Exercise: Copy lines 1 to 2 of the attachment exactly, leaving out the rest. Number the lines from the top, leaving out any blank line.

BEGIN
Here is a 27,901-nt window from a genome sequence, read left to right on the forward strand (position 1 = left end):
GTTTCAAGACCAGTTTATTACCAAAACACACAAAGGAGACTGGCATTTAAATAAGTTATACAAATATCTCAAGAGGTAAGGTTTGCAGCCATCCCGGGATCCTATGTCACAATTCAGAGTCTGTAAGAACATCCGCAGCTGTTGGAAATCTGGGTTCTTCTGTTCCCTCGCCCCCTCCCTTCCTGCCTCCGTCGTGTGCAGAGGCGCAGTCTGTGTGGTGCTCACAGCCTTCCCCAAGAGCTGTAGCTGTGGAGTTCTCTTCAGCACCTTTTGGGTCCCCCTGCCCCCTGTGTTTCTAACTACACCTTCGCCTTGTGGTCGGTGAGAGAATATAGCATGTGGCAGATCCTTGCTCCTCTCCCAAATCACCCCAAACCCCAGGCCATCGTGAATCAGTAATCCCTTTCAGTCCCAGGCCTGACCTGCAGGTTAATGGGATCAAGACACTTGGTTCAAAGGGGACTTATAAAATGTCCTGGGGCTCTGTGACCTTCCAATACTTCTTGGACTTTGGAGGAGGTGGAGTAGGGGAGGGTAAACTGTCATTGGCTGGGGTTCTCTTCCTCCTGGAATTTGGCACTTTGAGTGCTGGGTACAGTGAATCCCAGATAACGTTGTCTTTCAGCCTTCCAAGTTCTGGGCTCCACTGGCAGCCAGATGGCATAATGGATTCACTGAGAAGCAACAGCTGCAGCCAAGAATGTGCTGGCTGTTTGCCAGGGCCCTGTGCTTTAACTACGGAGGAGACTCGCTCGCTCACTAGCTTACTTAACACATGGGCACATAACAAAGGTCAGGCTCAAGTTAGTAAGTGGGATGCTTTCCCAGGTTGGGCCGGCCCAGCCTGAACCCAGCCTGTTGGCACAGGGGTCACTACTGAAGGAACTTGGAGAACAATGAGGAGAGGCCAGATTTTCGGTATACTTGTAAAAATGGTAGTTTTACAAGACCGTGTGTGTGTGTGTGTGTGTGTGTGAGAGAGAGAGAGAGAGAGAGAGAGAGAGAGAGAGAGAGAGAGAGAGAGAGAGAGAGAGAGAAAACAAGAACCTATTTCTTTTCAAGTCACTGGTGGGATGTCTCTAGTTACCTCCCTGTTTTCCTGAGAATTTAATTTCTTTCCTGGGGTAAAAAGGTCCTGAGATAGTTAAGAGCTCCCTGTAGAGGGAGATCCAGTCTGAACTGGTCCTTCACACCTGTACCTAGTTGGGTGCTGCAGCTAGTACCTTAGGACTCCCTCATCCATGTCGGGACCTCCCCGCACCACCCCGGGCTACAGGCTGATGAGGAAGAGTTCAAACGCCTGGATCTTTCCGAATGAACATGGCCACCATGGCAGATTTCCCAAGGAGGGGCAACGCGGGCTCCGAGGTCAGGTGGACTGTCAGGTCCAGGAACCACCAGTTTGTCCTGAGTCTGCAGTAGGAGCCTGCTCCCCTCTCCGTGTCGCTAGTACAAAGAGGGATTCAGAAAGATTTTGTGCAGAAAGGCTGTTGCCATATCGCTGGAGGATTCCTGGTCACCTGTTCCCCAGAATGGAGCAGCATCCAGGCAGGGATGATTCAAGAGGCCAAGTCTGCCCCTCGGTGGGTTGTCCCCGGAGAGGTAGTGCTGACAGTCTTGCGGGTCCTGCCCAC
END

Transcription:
Here is a 27,901-nt window from a genome sequence, read left to right on the forward strand (position 1 = left end):
GTTTCAAGACCAGTTTATTACCAAAACACACAAAGGAGACTGGCATTTAAATAAGTTATACAAATATCTCAAGAGGTAAGGTTTGCAGCCATCCCGGGATCCTATGTCACAATTCAGAGTCTGTAAGAACATCCGCAGCTGTTGGAAATCTGGGTTCTTCTGTTCCCTCGCCCCCTCCCTTCCTGCCTCCGTCGTGTGCAGAGGCGCAGTCTGTGTGGTGCTCACAGCCTTCCCCAAGAGCTGTAGCTGTGGAGTTCTCTTCAGCACCTTTTGGGTCCCCCTGCCCCCTGTGTTTCTAACTACACCTTCGCCTTGTGGTCGGTGAGAGAATATAGCATGTGGCAGATCCTTGCTCCTCTCCCAAATCACCCCAAACCCCAGGCCATCGTGAATCAGTAATCCCTTTCAGTCCCAGGCCTGACCTGCAGGTTAATGGGATCAAGACACTTGGTTCAAAGGGGACTTATAAAATGTCCTGGGGCTCTGTGACCTTCCAATACTTCTTGGACTTTGGAGGAGGTGGAGTAGGGGAGGGTAAACTGTCATTGGCTGGGGTTCTCTTCCTCCTGGAATTTGGCACTTTGAGTGCTGGGTACAGTGAATCCCAGATAACGTTGTCTTTCAGCCTTCCAAGTTCTGGGCTCCACTGGCAGCCAGATGGCATAATGGATTCACTGAGAAGCAACAGCTGCAGCCAAGAATGTGCTGGCTGTTTGCCAGGGCCCTGTGCTTTAACTACGGAGGAGACTCGCTCGCTCACTAGCTTACTTAACACATGGGCACATAACAAAGGTCAGGCTCAAGTTAGTAAGTGGGATGCTTTCCCAGGTTGGGCCGGCCCAGCCTGAACCCAGCCTGTTGGCACAGGGGTCACTACTGAAGGAACTTGGAGAACAATGAGGAGAGGCCAGATTTTCGGTATACTTGTAAAAATGGTAGTTTTACAAGACCGTGTGTGTGTGTGTGTGTGTGTGTGAGAGAGAGAGAGAGAGAGAGAGAGAGAGAGAGAGAGAGAGAGAGAGAGAGAGAGAGAGAGAAAACAAGAACCTATTTCTTTTCAAGTCACTGGTGGGATGTCTCTAGTTACCTCCCTGTTTTCCTGAGAATTTAATTTCTTTCCTGGGGTAAAAAGGTCCTGAGATAGTTAAGAGCTCCCTGTAGAGGGAGATCCAGTCTGAACTGGTCCTTCACACCTGTACCTAGTTGGGTGCTGCAGCTAGTACCTTAGGACTCCCTCATCCATGTCGGGACCTCCCCGCACCACCCCGGGCTACAGGCTGATGAGGAAGAGTTCAAACGCCTGGATCTTTCCGAATGAACATGGCCACCATGGCAGATTTCCCAAGGAGGGGCAACGCGGGCTCCGAGGTCAGGTGGACTGTCAGGTCCAGGAACCACCAGTTTGTCCTGAGTCTGCAGTAGGAGCCTGCTCCCCTCTCCGTGTCGCTAGTACAAAGAGGGATTCAGAAAGATTTTGTGCAGAAAGGCTGTTGCCATATCGCTGGAGGATTCCTGGTCACCTGTTCCCCAGAATGGAGCAGCATCCAGGCAGGGATGATTCAAGAGGCCAAGTCTGCCCCTCGGTGGGTTGTCCCCGGAGAGGTAGTGCTGACAGTCTTGCGGGTCCTGCCCAC